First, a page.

The current Doctorate Extension Scheme (DES) is expected to close and merge with the Graduate route once it is introduced hence the reason PhD graduates get 3 years instead of 2 under the route. The UK Government put together this fact sheet with information related to the ‘Graduate Route’.
Who can apply?
International students who have successfully completed a degree at undergraduate level or above at a UK Higher Education Provider with a track record of compliance who also hold valid leave on a Student visa will be eligible to apply.
Applicants must have completed the course which was stated on the CAS used to apply for their most recent Student visa. We do not yet know if there will be any flexibility around this (for example if a student who changed courses but didn't have to get a new visa in order to do so will be permitted to apply). We will provide further updates once they become available.
Applicants must have completed the entirety of their degree in the UK except for permitted study abroad programmes or when distance learning has been necessary due to Covid-19.
The route will not have a maintenance requirement and applicants will not need to demonstrate English language ability as they will already have proved English language ability by successfully completing a degree at a UK university. Applicants will be required to pay the Immigration Health Surcharge. This route will not have recourse to public funds. The UK Council for International Student Affairs (UKCISA) have put together a piece of comprehensive information about the new Graduate Route on their website.
Can I apply with family members?
Graduates whose dependants are already in the UK with them will be allowed to continue sponsoring family members who make an application for further leave at the same time. No new joining dependants will be permitted to apply after the route is introduced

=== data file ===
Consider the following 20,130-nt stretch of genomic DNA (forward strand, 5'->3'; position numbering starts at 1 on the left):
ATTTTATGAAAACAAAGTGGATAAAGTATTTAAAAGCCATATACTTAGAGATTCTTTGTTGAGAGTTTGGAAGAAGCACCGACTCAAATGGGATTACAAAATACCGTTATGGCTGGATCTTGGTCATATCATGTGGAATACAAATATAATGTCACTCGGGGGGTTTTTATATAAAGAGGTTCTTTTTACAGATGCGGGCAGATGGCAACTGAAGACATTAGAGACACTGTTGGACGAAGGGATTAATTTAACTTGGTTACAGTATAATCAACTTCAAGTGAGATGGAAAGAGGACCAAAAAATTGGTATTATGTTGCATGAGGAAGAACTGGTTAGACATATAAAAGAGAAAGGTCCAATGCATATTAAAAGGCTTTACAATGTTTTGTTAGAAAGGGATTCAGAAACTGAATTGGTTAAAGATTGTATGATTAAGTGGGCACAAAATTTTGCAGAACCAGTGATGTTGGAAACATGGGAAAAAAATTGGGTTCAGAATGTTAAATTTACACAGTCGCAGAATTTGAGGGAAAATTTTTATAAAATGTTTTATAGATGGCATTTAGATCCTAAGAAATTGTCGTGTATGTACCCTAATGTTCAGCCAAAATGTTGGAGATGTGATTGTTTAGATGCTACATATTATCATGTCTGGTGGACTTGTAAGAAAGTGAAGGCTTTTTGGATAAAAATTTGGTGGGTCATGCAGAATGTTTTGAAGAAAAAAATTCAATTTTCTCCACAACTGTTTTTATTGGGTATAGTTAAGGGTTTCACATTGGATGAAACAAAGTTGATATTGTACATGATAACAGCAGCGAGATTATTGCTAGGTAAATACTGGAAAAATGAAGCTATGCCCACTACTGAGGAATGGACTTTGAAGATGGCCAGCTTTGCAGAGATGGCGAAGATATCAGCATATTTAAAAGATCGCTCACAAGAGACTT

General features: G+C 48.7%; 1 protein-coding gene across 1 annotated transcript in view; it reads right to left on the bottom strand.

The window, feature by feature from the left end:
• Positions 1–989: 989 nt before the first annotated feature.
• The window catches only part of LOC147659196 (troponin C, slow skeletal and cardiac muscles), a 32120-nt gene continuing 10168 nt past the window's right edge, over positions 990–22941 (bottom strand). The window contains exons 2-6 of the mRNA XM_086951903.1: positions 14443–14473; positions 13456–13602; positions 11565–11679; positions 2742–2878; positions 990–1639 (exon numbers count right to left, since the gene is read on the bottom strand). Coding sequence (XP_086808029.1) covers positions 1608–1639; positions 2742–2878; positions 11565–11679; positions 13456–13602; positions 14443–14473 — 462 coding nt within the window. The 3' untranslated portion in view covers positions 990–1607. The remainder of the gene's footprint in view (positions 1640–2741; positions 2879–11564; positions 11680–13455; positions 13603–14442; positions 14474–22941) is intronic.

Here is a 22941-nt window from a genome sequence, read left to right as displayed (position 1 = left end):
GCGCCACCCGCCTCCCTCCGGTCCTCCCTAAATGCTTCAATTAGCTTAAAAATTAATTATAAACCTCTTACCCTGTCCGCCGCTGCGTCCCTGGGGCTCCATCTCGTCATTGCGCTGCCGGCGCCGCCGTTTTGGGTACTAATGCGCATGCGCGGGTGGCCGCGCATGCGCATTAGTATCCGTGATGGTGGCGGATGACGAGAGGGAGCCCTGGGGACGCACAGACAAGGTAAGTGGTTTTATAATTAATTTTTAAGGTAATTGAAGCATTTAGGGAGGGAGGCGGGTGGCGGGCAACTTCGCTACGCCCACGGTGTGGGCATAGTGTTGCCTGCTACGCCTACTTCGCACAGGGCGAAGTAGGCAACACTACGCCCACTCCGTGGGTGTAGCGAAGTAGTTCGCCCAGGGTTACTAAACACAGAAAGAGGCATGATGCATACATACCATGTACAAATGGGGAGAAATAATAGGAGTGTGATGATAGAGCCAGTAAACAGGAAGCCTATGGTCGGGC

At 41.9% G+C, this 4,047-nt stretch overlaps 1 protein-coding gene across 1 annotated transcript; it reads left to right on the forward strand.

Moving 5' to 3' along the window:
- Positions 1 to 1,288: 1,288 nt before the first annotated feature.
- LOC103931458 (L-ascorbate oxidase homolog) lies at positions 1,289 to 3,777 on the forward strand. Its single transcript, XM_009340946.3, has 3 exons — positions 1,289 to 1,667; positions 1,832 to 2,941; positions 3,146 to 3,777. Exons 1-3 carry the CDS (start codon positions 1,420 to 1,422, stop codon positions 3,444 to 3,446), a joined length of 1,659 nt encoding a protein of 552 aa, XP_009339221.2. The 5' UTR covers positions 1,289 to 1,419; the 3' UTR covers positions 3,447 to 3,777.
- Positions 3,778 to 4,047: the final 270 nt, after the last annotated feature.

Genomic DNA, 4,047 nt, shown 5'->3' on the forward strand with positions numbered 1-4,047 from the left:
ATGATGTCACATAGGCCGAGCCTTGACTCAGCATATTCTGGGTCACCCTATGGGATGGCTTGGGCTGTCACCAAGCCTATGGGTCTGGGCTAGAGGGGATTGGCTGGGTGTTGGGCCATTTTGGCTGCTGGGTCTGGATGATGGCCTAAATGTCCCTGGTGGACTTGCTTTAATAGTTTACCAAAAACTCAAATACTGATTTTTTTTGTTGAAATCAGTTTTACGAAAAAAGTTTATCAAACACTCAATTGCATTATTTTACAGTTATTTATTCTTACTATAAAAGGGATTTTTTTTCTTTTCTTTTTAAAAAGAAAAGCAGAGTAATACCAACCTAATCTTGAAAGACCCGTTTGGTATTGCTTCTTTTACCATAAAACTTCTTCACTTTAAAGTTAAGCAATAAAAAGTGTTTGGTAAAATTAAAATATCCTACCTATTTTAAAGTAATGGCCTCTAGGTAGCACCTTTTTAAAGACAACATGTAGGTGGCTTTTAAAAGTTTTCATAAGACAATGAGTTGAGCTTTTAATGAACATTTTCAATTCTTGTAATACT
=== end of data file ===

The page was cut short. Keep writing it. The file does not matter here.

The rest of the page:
We will update our pages once we know more or if further guidance is provided by the government on the scheme.
Remote/Distance Learning, COVID-19 and the Graduate Route:
If you are currently studying for a UK qualification outside the UK through distance learning because of Coronavirus (COVID-19), the Home Office has set out in its guidance called Coronavirus (COVID-19): Student sponsors, migrants and short-term students on pages 15-16 how you can maintain your eligibility to apply for the two year post-study work visa.
- You must have valid Student permission when you submit an application under the Graduate route and also meet all the requirements to apply which we do not have details of yet until further guidance is provided by the government.
- If your course finishes in summer 2021, you will need to enter the UK on or before 21 June 2021; this includes students who started a one-year Master's course in September 2020.
- If you start a one-year Master's course in January 2021, you must be in the UK before 27 September 2021 and complete the final semester of your course in the UK
- If your course is longer than one year and does not end in summer 2021, any period of time you have spent studying by distance learning outside the UK will not be "held against you" in an application under the Graduate route.